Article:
By Melissa Garciglia Banuelos
Michelle is a CSUSB student-Athlete whose desire for excellence is entangled between being the best student and striving to become a professional athlete. Her daily schedule begins at 6:45 am. She is expected to be in the gym at 7:00 am for a one-hour workout and only has 50 minutes before her first classes at 8:50 am. This means that there is no room for makeup, and thus she has no privilege to live like any other female student. Since she must be a full-time student to qualify for the student-athletics scholarship, Michelle spends the rest of the day attending several other classes in which she is expected to perform with excellence by both her teachers and the CSUSB athletic department.She goes for various physical training between the classes, which comes to fulfillment on culminated Fridays and Saturdays during the actual games. The day ends at 7:00 pm, but it is not over yet because she has to nurse her injuries, deadlines for class assignments, cooking and cleaning, and many other daily chores. Attending to these noble chores might also cost her the scholarship, primarily if they affect her sleeping schedule. It means that she cannot wake up in time to attend to her daily chores. Michelle is a fictitious character but represents the plight and dilemma that most students go through.
To be a student-athlete, one must accept that they cannot live an ‘ordinary student’ life. For example, they can barely wear makeup or dress up like other students- neither can they hang out like other students. For those 21 years and above, even a single glass of wine could frustrate their schedule. In short, they always have to be alert and, at best, can only take a shower and put on sports attire.
Against this backdrop, there is a thin line between dedicating your time and energy to education and sports. Many align their dedication to one thing which they believe might give them opportunities in the future. However, such an endeavor possesses greater risk. First, you could likely lose your scholarship, and thus both. Second, you might choose to dedicate your energy to one thing, i.e., sports but end up with an injury that compels you to retire from that you love most. What then could be considered an optimal solution? In my talk with several student-athletes, the idea of balancing was the best solution.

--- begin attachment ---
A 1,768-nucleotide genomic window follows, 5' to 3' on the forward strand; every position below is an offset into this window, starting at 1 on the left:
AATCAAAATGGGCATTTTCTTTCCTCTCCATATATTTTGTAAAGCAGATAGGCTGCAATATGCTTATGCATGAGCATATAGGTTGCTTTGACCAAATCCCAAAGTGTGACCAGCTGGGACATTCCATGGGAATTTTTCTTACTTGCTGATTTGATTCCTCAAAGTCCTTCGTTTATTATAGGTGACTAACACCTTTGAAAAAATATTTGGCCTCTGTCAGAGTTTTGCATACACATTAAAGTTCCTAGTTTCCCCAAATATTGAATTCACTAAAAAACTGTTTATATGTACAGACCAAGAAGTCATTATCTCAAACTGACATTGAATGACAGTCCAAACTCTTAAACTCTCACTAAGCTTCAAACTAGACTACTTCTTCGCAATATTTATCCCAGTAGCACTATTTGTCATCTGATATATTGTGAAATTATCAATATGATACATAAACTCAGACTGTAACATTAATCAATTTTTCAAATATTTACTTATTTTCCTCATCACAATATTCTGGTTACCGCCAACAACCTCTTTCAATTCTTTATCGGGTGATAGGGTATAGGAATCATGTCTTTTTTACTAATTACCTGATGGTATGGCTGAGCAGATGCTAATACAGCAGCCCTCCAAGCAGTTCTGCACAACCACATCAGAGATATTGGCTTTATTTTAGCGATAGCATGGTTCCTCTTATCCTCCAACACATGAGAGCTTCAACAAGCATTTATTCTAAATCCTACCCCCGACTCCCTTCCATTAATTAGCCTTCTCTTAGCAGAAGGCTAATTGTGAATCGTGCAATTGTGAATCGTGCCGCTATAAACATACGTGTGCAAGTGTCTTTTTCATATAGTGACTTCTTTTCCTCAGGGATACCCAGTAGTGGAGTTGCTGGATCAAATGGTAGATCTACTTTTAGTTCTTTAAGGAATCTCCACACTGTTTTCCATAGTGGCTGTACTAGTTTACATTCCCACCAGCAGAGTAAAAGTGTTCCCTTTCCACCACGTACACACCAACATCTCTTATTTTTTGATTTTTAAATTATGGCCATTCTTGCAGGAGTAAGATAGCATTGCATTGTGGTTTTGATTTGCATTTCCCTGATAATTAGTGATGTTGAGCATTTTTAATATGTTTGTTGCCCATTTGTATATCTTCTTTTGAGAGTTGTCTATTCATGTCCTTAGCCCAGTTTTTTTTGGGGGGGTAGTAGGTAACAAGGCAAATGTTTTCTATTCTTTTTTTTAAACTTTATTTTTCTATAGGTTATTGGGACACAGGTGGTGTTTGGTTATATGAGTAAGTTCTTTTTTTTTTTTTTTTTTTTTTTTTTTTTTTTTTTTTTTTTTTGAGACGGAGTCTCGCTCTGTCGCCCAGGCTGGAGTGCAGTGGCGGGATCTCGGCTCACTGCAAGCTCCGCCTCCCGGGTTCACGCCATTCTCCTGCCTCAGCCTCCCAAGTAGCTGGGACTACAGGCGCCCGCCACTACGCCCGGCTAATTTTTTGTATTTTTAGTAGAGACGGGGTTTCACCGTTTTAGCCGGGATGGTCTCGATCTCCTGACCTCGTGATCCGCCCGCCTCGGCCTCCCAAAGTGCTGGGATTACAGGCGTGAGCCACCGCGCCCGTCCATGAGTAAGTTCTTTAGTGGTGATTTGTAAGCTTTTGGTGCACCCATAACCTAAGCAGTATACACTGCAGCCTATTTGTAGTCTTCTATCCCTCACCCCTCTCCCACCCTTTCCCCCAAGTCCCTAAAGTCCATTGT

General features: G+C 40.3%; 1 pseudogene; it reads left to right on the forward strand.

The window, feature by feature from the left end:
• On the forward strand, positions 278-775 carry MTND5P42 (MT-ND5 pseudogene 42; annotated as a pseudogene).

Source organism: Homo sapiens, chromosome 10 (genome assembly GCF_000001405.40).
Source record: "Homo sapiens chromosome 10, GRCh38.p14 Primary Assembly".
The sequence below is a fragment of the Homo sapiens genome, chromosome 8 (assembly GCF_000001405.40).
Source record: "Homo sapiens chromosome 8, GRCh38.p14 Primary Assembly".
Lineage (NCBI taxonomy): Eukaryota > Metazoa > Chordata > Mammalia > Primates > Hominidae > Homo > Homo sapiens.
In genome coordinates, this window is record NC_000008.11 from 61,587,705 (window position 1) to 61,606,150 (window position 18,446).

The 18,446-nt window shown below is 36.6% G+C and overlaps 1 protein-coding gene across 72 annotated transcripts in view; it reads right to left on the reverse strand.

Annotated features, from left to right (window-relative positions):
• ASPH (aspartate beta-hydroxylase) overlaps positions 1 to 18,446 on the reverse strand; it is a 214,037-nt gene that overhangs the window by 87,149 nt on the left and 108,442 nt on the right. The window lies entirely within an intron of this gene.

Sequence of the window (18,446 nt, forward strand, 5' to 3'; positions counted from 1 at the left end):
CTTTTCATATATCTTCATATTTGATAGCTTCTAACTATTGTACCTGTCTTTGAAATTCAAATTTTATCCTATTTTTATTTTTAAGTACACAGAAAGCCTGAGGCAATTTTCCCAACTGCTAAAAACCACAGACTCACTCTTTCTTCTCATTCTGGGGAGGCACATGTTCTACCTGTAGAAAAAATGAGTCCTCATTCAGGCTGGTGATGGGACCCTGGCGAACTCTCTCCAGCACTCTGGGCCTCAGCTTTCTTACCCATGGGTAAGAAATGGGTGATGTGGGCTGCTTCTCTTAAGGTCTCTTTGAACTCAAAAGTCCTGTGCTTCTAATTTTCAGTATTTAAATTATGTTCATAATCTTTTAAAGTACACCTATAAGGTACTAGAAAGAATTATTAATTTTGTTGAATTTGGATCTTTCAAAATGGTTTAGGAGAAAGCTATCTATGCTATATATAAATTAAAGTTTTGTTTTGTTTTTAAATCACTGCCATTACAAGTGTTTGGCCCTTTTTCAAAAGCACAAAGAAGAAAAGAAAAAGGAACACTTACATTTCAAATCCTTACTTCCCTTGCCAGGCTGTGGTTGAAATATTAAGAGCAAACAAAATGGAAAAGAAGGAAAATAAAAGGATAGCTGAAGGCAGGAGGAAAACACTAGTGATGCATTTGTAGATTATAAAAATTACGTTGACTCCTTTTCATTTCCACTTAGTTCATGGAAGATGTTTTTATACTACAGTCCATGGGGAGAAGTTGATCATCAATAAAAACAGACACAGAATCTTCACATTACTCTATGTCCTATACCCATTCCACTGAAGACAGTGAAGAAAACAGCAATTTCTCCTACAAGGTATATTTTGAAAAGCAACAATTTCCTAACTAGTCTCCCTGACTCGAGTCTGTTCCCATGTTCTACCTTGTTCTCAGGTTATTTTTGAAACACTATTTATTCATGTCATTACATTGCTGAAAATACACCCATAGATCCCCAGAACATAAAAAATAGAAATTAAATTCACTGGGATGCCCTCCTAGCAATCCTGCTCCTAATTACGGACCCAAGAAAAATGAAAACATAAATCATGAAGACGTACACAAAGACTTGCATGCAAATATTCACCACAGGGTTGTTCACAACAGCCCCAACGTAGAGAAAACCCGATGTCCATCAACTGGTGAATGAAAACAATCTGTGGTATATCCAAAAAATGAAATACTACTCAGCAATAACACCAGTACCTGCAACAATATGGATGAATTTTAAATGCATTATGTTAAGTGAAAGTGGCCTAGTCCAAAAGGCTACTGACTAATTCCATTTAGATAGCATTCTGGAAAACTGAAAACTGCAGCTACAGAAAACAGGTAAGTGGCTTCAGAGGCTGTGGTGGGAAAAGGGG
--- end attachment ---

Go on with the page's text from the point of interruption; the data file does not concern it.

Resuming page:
Balancing is not a new phenomenon. It is the normative standard for living a dignified life. In other words, whatever you do in life, you are recommended to assess your choices based on whether you are balancing one thing over the other – that is why a balanced diet is an ideal thing. However, one thing that is never emphasized is that balancing requires individual choices in the sense that one has to have the freedom to choose between one thing over the other. But, do student-athletes have that choice other than not choosing to be student-athletes? In other words, can student-athletes choose between dedicating more energy to one of the two? In reality, it is difficult to conceive that option in the student-athletes paradigm where the demands are barely made through personal choices but by the needs of the class teachers and the coaches. As mentioned earlier, if you fail to perform as an athlete, you will most likely lose your scholarship, and the same is true about failing to perform as a student.
There are days when school or sports overwhelms me, and I just need a day of sleep to balance my life. But the consequences for that might be ghastly to contemplate. Over time, I have learned that sometimes I just have to move on with life even when my body or spirit is unwilling. I have learned that my freedom is too limited to decide what I would call a balanced life. Unfortunately, I cannot stop questioning the value of such an experience and whether it will help me in the future when I am no longer a student-athlete. At most, what is the purpose of such an experience? Will a time come when I will say, “I wish I did that or did not do that as a student?”